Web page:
The War on Truth
As he interrogated Jesus, Pilate rhetorically asked: “What is truth?” This famous quote makes a poignant point. Truly objective truth has always been illusive. But for too many these days, it’s simply relative. Psychologically speaking, our perceptions largely define our reality. However, depending upon how evolved our consciences are, most of us will at least seek the more objective truth. That is, folks of character want to know when they’re seeing things straight and when they’re not. So, they strive to validate their perceptions and perspectives.
Sadly, we live in the age of rampant truth distortion. In politics, it’s called “spin.” In advertising, it’s called fair marketing strategy. Deceptive verbiage and misleading claims are made all the time. Experts in persuasion know this well. And they’ll tell you the key to persuading is how you “frame” an issue. There are so many ways to deceive. You can lie even by presenting a litany of true facts. Some lying in advertising got unbelievably egregious we even had to create an official agencies to hold would-be deceivers to account. Still, the relentless assault on truth goes on. And, unfortunately, we’ve grown all-too-accustomed to it.
The most character-impaired among us have huge issues with the truth. In fact, they hate it. Why? Because to see, accept, or heed the truth would get in the way of their self-serving agendas. So, not surprisingly, they sometimes wage all-out war on truth. Just as with any other obstacle in their way, they want it gone. People of decent character care about the truth. They want to know it and do their best to tell it. The more character-impaired a person is, the more the truth is expendable.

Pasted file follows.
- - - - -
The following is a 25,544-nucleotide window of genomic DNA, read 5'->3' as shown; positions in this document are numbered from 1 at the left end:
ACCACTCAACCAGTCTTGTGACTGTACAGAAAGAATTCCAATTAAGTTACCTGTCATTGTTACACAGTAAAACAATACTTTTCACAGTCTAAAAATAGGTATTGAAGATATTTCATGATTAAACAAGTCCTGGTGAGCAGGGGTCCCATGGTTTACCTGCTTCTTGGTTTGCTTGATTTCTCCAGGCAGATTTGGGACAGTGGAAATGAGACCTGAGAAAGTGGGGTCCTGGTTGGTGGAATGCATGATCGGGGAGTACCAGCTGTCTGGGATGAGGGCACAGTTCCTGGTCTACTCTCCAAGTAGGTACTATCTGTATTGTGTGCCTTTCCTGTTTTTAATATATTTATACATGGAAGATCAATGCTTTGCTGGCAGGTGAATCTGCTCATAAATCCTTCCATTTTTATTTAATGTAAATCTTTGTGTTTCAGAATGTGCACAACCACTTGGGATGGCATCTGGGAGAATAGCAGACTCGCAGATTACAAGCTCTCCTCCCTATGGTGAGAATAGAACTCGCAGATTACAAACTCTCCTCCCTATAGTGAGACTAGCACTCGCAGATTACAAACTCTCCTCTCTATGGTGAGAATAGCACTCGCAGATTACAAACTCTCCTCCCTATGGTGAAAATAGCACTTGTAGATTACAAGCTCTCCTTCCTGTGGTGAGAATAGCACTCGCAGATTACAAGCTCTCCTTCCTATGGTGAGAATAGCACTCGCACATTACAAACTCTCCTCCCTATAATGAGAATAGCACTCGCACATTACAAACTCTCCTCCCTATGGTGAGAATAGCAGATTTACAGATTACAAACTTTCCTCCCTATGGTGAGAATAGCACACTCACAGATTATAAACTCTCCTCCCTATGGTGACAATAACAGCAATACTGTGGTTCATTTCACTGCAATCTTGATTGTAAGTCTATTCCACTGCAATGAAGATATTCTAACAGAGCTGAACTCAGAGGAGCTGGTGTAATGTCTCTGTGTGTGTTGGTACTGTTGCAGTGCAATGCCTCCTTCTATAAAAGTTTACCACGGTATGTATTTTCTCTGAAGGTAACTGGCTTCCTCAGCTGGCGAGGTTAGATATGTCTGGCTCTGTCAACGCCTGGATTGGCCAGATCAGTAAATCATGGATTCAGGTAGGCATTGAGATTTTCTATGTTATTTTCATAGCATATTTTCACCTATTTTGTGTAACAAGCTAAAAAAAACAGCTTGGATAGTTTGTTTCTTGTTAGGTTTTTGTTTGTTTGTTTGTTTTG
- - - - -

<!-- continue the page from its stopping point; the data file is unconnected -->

Narcissists and the Truth
Narcissists have a curious relationship with the truth. They think so highly of themselves they can easily equate their perceptions with reality. The more character-impaired they are, the less they seek validation of their perspectives. For many, reality is simply what they say it is.
Convinced of their superiority, narcissists are also convinced of the superiority of their point of view. So, they’ll can cling to it despite being challenged by opposing perspectives. Traditionally, professionals have thought this a matter of denial. But by definition psychological denial is an unconscious defense against unbearable emotional pain. When narcissists distort, they do so consciously and intentionally. Their war on truth is deliberate. Some think they’re simply oblivious to others’ views. However, usually they’re acutely aware. They might well know that others see things differently. But they simply don’t care what others think. Moreover, believing themselves superior, they just know they’re right and everyone else is wrong.
When Things Get Out of Hand
Most narcissists are not delusional. But their truth distortions can border on the delusional. They can lie so much, so often, and so apathetically that they start to believe their lies. Most of the time, their lying is tactical and self-serving. And most of the time, they don’t actually believe their falsehoods, they just want others to be swayed. But they can go too far, even in their own minds. That’s when their war on truth can get really dangerous. (See also: Delusional Grandiosity and Narcissism.)
A Key Character “Commandment”
As introduced in Character Disturbance, the “Fourth Commandment” of solid character is:
Have the utmost reverence for the truth for it can truly set you free. Be ever mindful of humankind’s incredible capacity to deceive, including oneself. Honestly and humbly acknowledge and reckon with your shortcomings and mistakes.
Another famous saying asserts that the truth has the power to set us free. But what does that mean, exactly? And what does it mean to revere the truth? The answers to these questions have important emotional, psychological, and spiritual dimensions. And we’ll explore these dimensions in more depth in upcoming posts.